Case History: An 81-year-old gentleman was brought to A&E by ambulance after being found to be hypoglycaemic at home by paramedics. His wife reported that he experienced unsteadiness and slurred speech after waking up in the morning and she called the emergency number. On arrival of paramedics, his capillary blood glucose was found to be 1.2 mmol/l and he was administered intravenous dextrose. He also had a couple of similar episodes which were resolved with food. He is not known to have diabetes or alcohol abuse. He had a past medical history of right lung fibrous mesothelioma for which he underwent radiotherapy in 2016 and had been under surveillance. He had several comorbidities including atrial fibrillation, heart failure and hypertension. His medications included Amiodarone, Bisoprolol, furosemide, Spironolactone, Ramipril and Edoxaban.
Investigations: As part of an initial work-up, a CT scan of the chest revealed a right hemi-thoracic neoplasm which had marginally increased in size, when compared to imaging organised 6 months earlier. Further laboratory investigations revealed a normal response to short SynActhen test and normal thyroid function. His prolonged supervised fasting test, confirmed spontaneous hypoglycaemia with concomitant undetectable insulin, C-peptide and pro- insulin. Having excluded islet cell tumour as a cause of hypoglycaemia, we requested IGF-2/IGF-1 ratio, which was elevated at 12.7, consistent with the diagnosis of non-islet cell tumour.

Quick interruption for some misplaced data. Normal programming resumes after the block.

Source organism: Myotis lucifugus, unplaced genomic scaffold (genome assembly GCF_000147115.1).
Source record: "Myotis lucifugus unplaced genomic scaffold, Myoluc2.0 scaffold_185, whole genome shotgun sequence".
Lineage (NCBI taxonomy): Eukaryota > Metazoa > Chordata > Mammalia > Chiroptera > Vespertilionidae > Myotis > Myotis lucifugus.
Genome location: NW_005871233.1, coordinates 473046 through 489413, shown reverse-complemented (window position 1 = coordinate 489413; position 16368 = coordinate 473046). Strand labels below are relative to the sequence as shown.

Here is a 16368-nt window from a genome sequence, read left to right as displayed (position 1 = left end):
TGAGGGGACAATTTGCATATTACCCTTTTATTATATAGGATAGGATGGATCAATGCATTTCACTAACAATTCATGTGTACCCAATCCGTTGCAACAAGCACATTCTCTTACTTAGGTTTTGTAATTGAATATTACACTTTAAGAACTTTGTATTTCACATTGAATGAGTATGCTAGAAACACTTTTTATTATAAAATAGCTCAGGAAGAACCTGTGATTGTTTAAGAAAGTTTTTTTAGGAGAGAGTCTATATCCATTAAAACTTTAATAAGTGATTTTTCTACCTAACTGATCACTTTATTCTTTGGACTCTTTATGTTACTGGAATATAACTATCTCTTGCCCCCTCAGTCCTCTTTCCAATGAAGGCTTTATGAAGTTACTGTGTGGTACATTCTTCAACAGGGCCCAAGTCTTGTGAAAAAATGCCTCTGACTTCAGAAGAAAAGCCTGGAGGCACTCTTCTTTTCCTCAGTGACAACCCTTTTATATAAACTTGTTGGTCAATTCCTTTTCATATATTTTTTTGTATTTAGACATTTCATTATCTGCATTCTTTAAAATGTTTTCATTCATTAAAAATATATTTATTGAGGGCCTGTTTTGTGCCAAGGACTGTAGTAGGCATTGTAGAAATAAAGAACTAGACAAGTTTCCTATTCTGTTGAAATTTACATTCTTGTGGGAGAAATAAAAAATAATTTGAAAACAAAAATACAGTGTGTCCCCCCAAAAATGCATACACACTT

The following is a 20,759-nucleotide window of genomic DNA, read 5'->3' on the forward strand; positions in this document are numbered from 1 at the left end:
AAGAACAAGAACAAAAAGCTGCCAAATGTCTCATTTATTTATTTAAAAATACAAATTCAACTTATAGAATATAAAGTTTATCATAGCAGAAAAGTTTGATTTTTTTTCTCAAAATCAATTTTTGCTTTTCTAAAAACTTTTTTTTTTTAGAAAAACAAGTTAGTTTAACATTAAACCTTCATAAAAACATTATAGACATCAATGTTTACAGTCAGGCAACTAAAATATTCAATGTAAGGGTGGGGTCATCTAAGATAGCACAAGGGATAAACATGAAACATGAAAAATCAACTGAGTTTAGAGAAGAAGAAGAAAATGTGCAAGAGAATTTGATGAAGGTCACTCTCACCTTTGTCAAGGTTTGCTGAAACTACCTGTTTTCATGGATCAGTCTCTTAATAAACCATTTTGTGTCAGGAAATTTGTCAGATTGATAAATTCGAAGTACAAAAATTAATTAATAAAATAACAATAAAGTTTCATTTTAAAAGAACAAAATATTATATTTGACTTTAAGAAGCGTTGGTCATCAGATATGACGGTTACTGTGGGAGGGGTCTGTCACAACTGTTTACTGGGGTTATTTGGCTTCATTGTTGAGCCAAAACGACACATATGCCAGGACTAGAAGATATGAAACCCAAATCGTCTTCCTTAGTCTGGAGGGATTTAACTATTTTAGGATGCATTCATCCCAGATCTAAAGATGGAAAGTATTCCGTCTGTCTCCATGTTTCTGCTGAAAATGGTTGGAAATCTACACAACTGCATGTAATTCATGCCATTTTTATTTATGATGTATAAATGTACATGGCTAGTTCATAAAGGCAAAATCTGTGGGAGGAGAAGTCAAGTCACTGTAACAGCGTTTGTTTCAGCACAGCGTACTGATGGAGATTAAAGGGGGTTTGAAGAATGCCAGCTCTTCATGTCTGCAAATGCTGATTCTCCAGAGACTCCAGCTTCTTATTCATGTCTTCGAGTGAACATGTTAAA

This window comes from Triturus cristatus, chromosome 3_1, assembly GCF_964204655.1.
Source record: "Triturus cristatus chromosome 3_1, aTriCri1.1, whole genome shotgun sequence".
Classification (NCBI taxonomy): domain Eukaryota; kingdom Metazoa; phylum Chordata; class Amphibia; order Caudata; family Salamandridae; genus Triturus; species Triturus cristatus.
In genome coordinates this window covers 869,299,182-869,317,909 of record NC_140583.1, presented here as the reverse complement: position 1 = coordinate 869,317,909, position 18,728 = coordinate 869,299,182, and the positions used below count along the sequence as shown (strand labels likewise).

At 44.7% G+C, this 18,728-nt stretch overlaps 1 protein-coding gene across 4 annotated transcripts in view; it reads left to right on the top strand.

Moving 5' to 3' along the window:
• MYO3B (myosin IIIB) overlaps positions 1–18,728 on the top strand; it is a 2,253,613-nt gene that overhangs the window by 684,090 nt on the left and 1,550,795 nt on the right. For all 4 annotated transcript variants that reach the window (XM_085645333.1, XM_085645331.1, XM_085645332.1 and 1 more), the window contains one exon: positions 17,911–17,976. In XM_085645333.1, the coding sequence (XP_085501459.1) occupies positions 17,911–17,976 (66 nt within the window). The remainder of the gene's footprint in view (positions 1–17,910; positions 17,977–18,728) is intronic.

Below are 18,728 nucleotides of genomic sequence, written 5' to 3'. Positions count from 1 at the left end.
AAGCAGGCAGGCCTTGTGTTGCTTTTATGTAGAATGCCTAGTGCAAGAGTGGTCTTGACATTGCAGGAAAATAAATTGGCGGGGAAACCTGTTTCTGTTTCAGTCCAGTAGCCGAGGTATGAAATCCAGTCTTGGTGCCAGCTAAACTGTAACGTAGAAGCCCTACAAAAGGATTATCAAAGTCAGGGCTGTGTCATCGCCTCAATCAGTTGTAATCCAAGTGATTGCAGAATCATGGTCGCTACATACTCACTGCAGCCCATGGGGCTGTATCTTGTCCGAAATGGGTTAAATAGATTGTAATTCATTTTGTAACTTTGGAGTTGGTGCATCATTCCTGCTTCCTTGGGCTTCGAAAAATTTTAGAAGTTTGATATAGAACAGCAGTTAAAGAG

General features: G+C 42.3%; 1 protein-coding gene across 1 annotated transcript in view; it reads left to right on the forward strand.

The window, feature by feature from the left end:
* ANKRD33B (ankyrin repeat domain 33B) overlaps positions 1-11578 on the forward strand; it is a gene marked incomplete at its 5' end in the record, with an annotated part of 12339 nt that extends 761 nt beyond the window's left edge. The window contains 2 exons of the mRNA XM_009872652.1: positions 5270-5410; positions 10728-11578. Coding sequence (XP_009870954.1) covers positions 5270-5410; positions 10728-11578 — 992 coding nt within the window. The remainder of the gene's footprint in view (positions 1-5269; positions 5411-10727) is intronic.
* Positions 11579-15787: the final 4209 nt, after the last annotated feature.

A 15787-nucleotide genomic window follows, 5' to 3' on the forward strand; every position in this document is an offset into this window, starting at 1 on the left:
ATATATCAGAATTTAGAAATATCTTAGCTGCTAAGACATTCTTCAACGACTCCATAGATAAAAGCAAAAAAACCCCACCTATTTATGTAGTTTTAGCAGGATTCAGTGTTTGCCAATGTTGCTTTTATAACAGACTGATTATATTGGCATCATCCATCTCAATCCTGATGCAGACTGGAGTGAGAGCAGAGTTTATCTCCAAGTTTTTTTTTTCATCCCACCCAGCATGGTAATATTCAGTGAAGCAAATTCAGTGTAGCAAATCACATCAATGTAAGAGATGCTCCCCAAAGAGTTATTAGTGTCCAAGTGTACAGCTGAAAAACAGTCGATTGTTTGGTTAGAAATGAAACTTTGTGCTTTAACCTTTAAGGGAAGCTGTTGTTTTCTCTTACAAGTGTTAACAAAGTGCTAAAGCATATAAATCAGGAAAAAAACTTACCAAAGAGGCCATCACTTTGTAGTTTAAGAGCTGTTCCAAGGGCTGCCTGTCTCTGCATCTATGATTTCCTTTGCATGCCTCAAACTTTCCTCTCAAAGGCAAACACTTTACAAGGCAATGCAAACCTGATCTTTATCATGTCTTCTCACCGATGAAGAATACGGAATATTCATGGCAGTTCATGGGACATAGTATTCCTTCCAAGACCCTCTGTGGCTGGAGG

Treatment: He was prescribed Prednisolone 10 mg OD at bedtime, and he was asked to carry out pre-meal and mid night capillary glucose testing to establish the dose of steroids. He responded well and his hypoglycaemic episodes were abolished with steroid treatment.
Discussion: Non-islet cell tumour hypoglycaemia (NICTH) is a rare cause of hypoglycaemia which is due to excessive secretion of insulin-like growth factor (IGF)-2 or pro IGF-2. These molecules can activate the insulin receptor and can cause hypoglycaemia. NICTH is mostly seen in epithelial and mesenchymal tumours. Complete tumour resection is curative but is often delayed or unfeasible. For patients with advanced disease, radiation, and/or chemotherapy have been shown to reduce hypoglycaemia, although to a lesser degree. If patients are not suitable for surgery or when hypoglycaemia persists after surgery, radiation, chemotherapy, medical therapy with glucocorticoids or recombinant GH have been utilized. Glucocorticoids act by promoting hepatic gluconeogenesis, lipolysis, and reducing peripheral glucose uptake. Glucocorticoids also help to decrease the levels of pro-IGF-2 either by decreased tumour production or by clearance.